October 26, 2016 By Joseph P. Farrell

In the light of this week's focus on space news, Mr. R.B. sent along this article and I have to pass it along to the readership here. It seems scientists at Canada's Laval University have done a very intriguing study of the signals emanating from 234 star systems. Why just 234? We'll get to that in a moment. Here's the article:

Either Stars are Strange, or There Are 234 Aliens Trying to Contact Us

As the article notes, the reason for the selection of just 234 stars is their similarity to our own Sun. Most of us have read about those recent news items the past few years where various planets in the "vicinity" of a few light years are prime candidates for the possibility of harboring life, perhaps even intelligent life. But this study is different in focusing on the types of stars themselves, and the signals originating from their systems:

What we’re talking about here is a new study from E.F. Borra and E. Trottier, two astronomers at Laval University in Canada. Their study, titled “Discovery of peculiar periodic spectral modulations in a small fraction of solar type stars” was just published at is a pre-print website, so the paper itself hasn’t been peer reviewed yet. But it is generating interest.

The two astronomers used data from the Sloan Digital Sky Survey, and analyzed the spectra of 2.5 million stars. Of all those stars, they found 234 stars that are producing a puzzling signal. That’s only a tiny percentage. And, they say, these signals “have exactly the shape of an ETI signal” that was predicted in a previous study by Borra.


The authors acknowledge five potential causes of their findings: instrumental and data reduction effects, rotational transitions in molecules, the Fourier transform of spectral lines, rapid pulsations, and finally the ETI signal predicted by Borra (2012). They dismiss molecules or pulsations as causes, and they deem it highly unlikely that the signals are caused by the Fourier analysis itself. This leaves two possible sources for the detected signals. Either they’re a result of the Sloan instrument itself and the data reduction, or they are in fact a signal from extra-terrestrial intelligences.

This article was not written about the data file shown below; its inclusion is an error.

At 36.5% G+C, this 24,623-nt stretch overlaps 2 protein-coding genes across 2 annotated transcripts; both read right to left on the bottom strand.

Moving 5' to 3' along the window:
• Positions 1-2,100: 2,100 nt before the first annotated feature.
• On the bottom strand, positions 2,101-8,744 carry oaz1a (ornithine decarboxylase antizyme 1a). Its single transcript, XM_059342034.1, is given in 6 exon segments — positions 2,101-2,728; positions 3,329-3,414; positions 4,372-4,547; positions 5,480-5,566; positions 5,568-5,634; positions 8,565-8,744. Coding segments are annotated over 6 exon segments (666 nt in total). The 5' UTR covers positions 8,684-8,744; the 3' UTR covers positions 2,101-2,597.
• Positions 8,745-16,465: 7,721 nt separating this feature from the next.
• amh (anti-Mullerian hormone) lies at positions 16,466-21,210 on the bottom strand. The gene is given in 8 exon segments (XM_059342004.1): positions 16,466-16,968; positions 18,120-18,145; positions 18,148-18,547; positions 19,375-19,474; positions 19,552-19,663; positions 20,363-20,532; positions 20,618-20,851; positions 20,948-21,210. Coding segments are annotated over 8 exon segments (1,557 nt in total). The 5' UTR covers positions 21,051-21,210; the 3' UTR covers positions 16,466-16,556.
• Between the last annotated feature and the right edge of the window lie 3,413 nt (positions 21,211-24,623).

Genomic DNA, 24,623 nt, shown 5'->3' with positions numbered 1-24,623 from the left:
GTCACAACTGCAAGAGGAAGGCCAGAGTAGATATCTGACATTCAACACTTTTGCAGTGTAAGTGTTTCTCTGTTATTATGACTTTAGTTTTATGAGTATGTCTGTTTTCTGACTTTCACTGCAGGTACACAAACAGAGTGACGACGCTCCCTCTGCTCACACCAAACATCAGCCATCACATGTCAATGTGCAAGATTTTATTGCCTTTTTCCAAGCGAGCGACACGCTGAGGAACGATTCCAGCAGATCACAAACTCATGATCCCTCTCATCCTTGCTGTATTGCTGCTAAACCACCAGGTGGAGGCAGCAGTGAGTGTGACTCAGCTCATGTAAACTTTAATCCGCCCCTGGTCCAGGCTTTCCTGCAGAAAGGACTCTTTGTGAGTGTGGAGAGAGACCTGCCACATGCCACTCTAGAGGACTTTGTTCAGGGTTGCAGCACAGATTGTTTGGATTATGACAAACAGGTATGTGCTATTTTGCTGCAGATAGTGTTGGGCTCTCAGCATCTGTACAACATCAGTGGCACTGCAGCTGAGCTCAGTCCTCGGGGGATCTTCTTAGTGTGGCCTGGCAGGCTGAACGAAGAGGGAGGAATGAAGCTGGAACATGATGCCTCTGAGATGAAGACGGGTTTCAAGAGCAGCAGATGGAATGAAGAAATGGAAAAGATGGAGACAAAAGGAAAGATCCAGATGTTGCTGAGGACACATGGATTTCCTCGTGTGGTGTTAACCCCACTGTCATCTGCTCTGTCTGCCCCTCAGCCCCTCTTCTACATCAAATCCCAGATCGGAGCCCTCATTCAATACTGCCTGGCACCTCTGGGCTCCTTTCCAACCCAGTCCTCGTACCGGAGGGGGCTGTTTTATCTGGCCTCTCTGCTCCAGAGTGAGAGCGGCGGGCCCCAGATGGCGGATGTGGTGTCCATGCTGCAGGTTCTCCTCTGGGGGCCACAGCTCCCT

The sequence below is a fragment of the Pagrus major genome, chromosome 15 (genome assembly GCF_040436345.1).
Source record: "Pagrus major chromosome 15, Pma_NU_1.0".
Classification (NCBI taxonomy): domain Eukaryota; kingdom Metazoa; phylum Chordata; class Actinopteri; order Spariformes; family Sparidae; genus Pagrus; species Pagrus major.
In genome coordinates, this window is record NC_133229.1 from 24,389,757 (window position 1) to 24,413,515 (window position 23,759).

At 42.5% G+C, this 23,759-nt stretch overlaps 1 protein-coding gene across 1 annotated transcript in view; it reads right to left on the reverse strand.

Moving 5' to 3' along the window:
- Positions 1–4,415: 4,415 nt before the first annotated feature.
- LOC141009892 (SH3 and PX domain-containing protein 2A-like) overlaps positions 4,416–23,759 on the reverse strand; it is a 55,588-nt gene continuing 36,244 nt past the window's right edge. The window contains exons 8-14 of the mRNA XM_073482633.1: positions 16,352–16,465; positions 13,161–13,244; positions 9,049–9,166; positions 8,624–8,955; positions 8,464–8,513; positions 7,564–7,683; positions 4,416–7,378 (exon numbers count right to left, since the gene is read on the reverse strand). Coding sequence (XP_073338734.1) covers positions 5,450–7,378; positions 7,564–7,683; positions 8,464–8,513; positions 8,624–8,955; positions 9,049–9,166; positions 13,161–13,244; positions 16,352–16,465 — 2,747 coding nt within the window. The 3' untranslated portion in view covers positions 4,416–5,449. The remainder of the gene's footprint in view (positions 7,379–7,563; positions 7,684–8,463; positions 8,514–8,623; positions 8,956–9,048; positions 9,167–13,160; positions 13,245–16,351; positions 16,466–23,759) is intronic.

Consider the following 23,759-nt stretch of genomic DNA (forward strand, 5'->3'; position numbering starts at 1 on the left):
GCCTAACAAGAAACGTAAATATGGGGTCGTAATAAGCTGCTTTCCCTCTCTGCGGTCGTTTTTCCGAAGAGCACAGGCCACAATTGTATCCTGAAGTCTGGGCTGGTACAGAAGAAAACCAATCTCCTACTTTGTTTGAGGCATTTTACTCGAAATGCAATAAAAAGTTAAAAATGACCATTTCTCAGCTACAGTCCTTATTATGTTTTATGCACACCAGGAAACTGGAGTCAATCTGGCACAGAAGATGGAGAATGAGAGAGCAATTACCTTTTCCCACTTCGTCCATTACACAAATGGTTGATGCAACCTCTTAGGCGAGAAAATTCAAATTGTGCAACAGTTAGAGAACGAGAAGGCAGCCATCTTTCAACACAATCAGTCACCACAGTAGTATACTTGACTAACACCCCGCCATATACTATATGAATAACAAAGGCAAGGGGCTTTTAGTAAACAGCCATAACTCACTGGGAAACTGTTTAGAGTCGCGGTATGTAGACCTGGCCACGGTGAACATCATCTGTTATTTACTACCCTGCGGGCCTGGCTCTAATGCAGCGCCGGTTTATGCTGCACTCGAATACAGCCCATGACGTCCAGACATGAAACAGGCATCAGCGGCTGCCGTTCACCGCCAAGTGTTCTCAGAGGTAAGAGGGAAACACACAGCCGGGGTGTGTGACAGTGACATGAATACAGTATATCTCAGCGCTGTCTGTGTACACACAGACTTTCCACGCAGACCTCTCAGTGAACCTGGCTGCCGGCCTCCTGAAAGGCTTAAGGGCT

"So what?" you might say. "Where's the high octane speculation in all that? And besides, who cares? They're light-years away."

Bear with me for a moment while we consider the methodology here: it isn't all that unusual. In fact, I remain at a loss to figure out why no one has attempted it before now. And that point brings me to the high octane speculation. Suppose someone had done it, secretly, before now, in a kind of "secret SETI" project? After all, the idea of such secret "space mapping" isn't all that new. In fact, NASA did it shortly after its foundation when it commissioned a Top Secret telescopic mapping program of the Moon.

If this were done some time ago in connection with certain types of stars emitting regular periodic laser signals, then this would bear with it a huge implication, namely, that aside from any alleged secretive "contact" event, scientists would have had a rough idea where any putative ETIs were from or where they might be based.

So the bottom line for me here is that we might be looking at yet another form of "limited hangout" position, a kind of limited "disclosure," which, when taken in the context of the other stories I've been blogging about the past few days, might be hugely significant.

And that, finally, brings us to President Obama's Space Weather Executive Order.

But for that, we'll have to wait until tomorrow.

See you on the flip side...